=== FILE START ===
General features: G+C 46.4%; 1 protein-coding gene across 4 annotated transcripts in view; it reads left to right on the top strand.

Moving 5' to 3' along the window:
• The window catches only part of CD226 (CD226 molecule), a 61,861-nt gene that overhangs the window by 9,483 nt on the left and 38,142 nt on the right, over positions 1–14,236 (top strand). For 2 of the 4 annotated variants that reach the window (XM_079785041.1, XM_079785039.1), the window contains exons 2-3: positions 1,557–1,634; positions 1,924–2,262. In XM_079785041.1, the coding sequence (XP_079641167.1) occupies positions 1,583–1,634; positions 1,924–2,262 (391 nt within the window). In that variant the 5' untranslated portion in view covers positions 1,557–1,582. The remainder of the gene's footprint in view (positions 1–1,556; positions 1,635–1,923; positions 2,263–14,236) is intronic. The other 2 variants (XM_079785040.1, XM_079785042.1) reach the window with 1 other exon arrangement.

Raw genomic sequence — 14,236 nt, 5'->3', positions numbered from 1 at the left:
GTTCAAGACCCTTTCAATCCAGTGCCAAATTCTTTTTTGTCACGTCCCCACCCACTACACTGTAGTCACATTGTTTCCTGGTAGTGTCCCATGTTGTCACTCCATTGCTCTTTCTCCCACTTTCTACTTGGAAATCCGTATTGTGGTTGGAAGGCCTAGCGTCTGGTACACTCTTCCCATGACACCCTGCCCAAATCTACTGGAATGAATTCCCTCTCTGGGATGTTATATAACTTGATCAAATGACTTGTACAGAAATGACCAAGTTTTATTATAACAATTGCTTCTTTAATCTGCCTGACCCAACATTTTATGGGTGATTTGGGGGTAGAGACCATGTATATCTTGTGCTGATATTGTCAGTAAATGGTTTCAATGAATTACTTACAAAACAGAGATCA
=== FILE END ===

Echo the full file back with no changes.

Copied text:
General features: G+C 46.4%; 1 protein-coding gene across 4 annotated transcripts in view; it reads left to right on the top strand.

Moving 5' to 3' along the window:
• The window catches only part of CD226 (CD226 molecule), a 61,861-nt gene that overhangs the window by 9,483 nt on the left and 38,142 nt on the right, over positions 1–14,236 (top strand). For 2 of the 4 annotated variants that reach the window (XM_079785041.1, XM_079785039.1), the window contains exons 2-3: positions 1,557–1,634; positions 1,924–2,262. In XM_079785041.1, the coding sequence (XP_079641167.1) occupies positions 1,583–1,634; positions 1,924–2,262 (391 nt within the window). In that variant the 5' untranslated portion in view covers positions 1,557–1,582. The remainder of the gene's footprint in view (positions 1–1,556; positions 1,635–1,923; positions 2,263–14,236) is intronic. The other 2 variants (XM_079785040.1, XM_079785042.1) reach the window with 1 other exon arrangement.

Raw genomic sequence — 14,236 nt, 5'->3', positions numbered from 1 at the left:
GTTCAAGACCCTTTCAATCCAGTGCCAAATTCTTTTTTGTCACGTCCCCACCCACTACACTGTAGTCACATTGTTTCCTGGTAGTGTCCCATGTTGTCACTCCATTGCTCTTTCTCCCACTTTCTACTTGGAAATCCGTATTGTGGTTGGAAGGCCTAGCGTCTGGTACACTCTTCCCATGACACCCTGCCCAAATCTACTGGAATGAATTCCCTCTCTGGGATGTTATATAACTTGATCAAATGACTTGTACAGAAATGACCAAGTTTTATTATAACAATTGCTTCTTTAATCTGCCTGACCCAACATTTTATGGGTGATTTGGGGGTAGAGACCATGTATATCTTGTGCTGATATTGTCAGTAAATGGTTTCAATGAATTACTTACAAAACAGAGATCA